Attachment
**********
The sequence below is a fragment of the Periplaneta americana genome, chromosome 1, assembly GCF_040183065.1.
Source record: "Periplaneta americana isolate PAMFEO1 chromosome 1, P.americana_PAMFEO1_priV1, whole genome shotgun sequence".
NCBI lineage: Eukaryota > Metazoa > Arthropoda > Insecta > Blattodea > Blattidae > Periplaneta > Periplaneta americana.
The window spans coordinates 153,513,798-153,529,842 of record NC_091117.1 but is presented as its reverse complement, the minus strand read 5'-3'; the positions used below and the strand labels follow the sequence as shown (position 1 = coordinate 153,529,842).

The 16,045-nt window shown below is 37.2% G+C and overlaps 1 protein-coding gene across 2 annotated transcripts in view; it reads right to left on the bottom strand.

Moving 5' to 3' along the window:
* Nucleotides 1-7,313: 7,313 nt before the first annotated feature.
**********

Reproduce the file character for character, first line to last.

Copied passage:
The sequence below is a fragment of the Periplaneta americana genome, chromosome 1, assembly GCF_040183065.1.
Source record: "Periplaneta americana isolate PAMFEO1 chromosome 1, P.americana_PAMFEO1_priV1, whole genome shotgun sequence".
NCBI lineage: Eukaryota > Metazoa > Arthropoda > Insecta > Blattodea > Blattidae > Periplaneta > Periplaneta americana.
The window spans coordinates 153,513,798-153,529,842 of record NC_091117.1 but is presented as its reverse complement, the minus strand read 5'-3'; the positions used below and the strand labels follow the sequence as shown (position 1 = coordinate 153,529,842).

The 16,045-nt window shown below is 37.2% G+C and overlaps 1 protein-coding gene across 2 annotated transcripts in view; it reads right to left on the bottom strand.

Moving 5' to 3' along the window:
* Nucleotides 1-7,313: 7,313 nt before the first annotated feature.